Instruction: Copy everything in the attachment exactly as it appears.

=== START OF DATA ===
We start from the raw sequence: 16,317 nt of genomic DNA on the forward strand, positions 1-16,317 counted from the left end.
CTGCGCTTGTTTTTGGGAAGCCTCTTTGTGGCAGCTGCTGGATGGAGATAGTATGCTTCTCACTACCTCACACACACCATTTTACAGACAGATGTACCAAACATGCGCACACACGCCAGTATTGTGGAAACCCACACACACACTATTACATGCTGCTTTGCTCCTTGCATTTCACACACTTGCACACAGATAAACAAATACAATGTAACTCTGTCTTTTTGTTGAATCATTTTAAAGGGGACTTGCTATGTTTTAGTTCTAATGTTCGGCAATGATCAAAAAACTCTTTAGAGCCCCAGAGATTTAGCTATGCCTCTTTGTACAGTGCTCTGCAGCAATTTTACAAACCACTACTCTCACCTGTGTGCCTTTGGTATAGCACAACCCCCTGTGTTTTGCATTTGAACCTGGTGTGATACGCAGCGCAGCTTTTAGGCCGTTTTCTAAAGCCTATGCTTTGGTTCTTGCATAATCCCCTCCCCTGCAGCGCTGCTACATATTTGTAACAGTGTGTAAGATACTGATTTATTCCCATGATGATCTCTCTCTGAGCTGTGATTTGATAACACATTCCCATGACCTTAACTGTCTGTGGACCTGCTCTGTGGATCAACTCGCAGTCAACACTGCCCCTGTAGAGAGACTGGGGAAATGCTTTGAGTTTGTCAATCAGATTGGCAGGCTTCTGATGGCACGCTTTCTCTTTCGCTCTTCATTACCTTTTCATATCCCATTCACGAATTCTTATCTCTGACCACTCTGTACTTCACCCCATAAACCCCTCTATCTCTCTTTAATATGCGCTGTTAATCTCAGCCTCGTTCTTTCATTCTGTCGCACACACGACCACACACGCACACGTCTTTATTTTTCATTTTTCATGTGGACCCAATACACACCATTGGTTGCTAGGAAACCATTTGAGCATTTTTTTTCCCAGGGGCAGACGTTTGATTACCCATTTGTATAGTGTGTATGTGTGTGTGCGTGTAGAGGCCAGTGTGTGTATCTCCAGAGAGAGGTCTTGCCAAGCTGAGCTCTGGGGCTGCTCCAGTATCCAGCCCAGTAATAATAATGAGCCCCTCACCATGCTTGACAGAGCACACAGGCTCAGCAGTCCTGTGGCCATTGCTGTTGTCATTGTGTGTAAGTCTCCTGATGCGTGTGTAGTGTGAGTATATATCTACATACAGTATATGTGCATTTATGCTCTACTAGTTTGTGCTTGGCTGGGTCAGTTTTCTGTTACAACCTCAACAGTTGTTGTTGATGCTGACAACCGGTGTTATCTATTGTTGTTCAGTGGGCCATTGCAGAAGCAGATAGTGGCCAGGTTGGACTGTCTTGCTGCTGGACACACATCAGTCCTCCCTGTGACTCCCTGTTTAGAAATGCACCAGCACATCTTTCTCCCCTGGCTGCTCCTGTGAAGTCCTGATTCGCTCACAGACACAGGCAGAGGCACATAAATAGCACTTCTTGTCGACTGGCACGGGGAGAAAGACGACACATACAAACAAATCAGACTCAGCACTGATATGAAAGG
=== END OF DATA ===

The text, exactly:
We start from the raw sequence: 16,317 nt of genomic DNA on the forward strand, positions 1-16,317 counted from the left end.
CTGCGCTTGTTTTTGGGAAGCCTCTTTGTGGCAGCTGCTGGATGGAGATAGTATGCTTCTCACTACCTCACACACACCATTTTACAGACAGATGTACCAAACATGCGCACACACGCCAGTATTGTGGAAACCCACACACACACTATTACATGCTGCTTTGCTCCTTGCATTTCACACACTTGCACACAGATAAACAAATACAATGTAACTCTGTCTTTTTGTTGAATCATTTTAAAGGGGACTTGCTATGTTTTAGTTCTAATGTTCGGCAATGATCAAAAAACTCTTTAGAGCCCCAGAGATTTAGCTATGCCTCTTTGTACAGTGCTCTGCAGCAATTTTACAAACCACTACTCTCACCTGTGTGCCTTTGGTATAGCACAACCCCCTGTGTTTTGCATTTGAACCTGGTGTGATACGCAGCGCAGCTTTTAGGCCGTTTTCTAAAGCCTATGCTTTGGTTCTTGCATAATCCCCTCCCCTGCAGCGCTGCTACATATTTGTAACAGTGTGTAAGATACTGATTTATTCCCATGATGATCTCTCTCTGAGCTGTGATTTGATAACACATTCCCATGACCTTAACTGTCTGTGGACCTGCTCTGTGGATCAACTCGCAGTCAACACTGCCCCTGTAGAGAGACTGGGGAAATGCTTTGAGTTTGTCAATCAGATTGGCAGGCTTCTGATGGCACGCTTTCTCTTTCGCTCTTCATTACCTTTTCATATCCCATTCACGAATTCTTATCTCTGACCACTCTGTACTTCACCCCATAAACCCCTCTATCTCTCTTTAATATGCGCTGTTAATCTCAGCCTCGTTCTTTCATTCTGTCGCACACACGACCACACACGCACACGTCTTTATTTTTCATTTTTCATGTGGACCCAATACACACCATTGGTTGCTAGGAAACCATTTGAGCATTTTTTTTCCCAGGGGCAGACGTTTGATTACCCATTTGTATAGTGTGTATGTGTGTGTGCGTGTAGAGGCCAGTGTGTGTATCTCCAGAGAGAGGTCTTGCCAAGCTGAGCTCTGGGGCTGCTCCAGTATCCAGCCCAGTAATAATAATGAGCCCCTCACCATGCTTGACAGAGCACACAGGCTCAGCAGTCCTGTGGCCATTGCTGTTGTCATTGTGTGTAAGTCTCCTGATGCGTGTGTAGTGTGAGTATATATCTACATACAGTATATGTGCATTTATGCTCTACTAGTTTGTGCTTGGCTGGGTCAGTTTTCTGTTACAACCTCAACAGTTGTTGTTGATGCTGACAACCGGTGTTATCTATTGTTGTTCAGTGGGCCATTGCAGAAGCAGATAGTGGCCAGGTTGGACTGTCTTGCTGCTGGACACACATCAGTCCTCCCTGTGACTCCCTGTTTAGAAATGCACCAGCACATCTTTCTCCCCTGGCTGCTCCTGTGAAGTCCTGATTCGCTCACAGACACAGGCAGAGGCACATAAATAGCACTTCTTGTCGACTGGCACGGGGAGAAAGACGACACATACAAACAAATCAGACTCAGCACTGATATGAAAGG